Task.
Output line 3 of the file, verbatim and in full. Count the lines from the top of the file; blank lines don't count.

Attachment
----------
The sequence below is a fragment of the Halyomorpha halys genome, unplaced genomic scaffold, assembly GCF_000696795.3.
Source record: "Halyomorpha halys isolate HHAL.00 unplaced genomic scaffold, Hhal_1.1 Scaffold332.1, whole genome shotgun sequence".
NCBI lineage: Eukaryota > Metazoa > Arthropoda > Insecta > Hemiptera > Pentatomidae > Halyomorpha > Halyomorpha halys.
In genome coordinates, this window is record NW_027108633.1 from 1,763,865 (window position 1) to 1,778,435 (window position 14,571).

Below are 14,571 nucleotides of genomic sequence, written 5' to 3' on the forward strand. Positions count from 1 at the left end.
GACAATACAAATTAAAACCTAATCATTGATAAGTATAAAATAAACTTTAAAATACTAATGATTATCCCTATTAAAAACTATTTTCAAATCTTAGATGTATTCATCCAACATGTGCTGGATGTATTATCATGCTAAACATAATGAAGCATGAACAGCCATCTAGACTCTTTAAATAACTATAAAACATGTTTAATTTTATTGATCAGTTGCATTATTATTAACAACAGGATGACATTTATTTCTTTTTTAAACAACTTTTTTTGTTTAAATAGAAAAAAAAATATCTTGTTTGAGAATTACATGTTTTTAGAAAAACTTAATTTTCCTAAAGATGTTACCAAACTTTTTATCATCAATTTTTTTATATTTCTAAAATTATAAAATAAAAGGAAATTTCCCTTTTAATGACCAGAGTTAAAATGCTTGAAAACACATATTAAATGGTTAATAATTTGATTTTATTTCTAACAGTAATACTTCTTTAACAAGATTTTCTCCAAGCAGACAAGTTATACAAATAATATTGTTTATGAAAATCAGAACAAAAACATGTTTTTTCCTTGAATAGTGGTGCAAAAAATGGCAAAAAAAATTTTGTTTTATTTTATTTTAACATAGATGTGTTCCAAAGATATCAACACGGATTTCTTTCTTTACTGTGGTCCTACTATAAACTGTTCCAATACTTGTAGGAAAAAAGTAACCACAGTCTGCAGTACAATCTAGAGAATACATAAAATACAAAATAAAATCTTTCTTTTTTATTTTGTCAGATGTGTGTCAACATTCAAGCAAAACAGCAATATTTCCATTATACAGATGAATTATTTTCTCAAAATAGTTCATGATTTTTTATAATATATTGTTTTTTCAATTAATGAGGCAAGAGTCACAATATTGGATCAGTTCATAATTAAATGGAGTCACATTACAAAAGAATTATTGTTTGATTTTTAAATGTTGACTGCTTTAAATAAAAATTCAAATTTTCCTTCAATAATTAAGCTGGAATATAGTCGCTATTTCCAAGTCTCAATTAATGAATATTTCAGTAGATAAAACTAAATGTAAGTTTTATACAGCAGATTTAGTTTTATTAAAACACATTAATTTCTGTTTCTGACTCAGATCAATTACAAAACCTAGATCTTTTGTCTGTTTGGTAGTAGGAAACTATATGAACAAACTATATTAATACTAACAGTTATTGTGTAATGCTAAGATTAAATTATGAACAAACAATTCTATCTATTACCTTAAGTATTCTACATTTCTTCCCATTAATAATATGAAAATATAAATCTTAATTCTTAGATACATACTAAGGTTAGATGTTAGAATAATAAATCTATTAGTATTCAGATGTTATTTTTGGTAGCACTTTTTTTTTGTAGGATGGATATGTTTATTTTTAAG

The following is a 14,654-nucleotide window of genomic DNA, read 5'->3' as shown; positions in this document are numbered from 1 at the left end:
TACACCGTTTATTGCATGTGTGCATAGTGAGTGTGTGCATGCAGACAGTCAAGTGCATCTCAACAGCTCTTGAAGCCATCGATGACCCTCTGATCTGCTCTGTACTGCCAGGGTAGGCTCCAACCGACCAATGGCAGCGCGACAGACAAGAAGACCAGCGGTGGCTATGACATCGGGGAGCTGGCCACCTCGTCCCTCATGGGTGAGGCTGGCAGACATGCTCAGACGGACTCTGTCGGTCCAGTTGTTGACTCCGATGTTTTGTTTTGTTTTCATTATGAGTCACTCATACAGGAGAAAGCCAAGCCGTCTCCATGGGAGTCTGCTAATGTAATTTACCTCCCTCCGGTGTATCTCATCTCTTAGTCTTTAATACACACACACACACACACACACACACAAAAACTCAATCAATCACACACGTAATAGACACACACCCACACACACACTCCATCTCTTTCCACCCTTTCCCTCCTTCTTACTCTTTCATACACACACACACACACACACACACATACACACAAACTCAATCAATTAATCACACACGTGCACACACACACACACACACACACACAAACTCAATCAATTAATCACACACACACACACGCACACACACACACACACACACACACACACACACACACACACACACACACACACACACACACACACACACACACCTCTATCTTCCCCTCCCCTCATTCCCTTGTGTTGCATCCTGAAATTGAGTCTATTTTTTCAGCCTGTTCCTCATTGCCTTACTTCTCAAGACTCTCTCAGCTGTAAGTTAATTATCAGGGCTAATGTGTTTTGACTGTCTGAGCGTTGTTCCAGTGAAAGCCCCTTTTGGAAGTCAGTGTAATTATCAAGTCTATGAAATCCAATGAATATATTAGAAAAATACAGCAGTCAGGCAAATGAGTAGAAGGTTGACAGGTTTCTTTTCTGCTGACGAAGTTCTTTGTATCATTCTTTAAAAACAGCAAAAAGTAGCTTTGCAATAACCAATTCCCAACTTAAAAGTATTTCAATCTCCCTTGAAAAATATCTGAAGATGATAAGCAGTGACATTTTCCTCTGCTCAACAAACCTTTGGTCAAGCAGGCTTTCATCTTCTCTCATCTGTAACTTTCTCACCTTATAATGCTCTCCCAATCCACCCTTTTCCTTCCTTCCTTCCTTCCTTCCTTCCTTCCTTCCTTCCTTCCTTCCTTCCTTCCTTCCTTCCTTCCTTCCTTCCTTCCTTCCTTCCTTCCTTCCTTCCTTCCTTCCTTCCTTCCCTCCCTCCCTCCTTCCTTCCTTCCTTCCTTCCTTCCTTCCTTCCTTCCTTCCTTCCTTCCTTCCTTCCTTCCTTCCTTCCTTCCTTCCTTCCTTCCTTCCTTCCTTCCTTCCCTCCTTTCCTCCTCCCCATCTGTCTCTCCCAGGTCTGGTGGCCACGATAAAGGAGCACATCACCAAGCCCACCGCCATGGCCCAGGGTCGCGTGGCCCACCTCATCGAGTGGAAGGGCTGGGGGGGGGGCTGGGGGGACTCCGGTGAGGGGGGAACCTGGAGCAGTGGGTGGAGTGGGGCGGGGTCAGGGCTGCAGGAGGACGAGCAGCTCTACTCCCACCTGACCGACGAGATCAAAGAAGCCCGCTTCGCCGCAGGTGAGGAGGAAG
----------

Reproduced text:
NCBI lineage: Eukaryota > Metazoa > Arthropoda > Insecta > Hemiptera > Pentatomidae > Halyomorpha > Halyomorpha halys.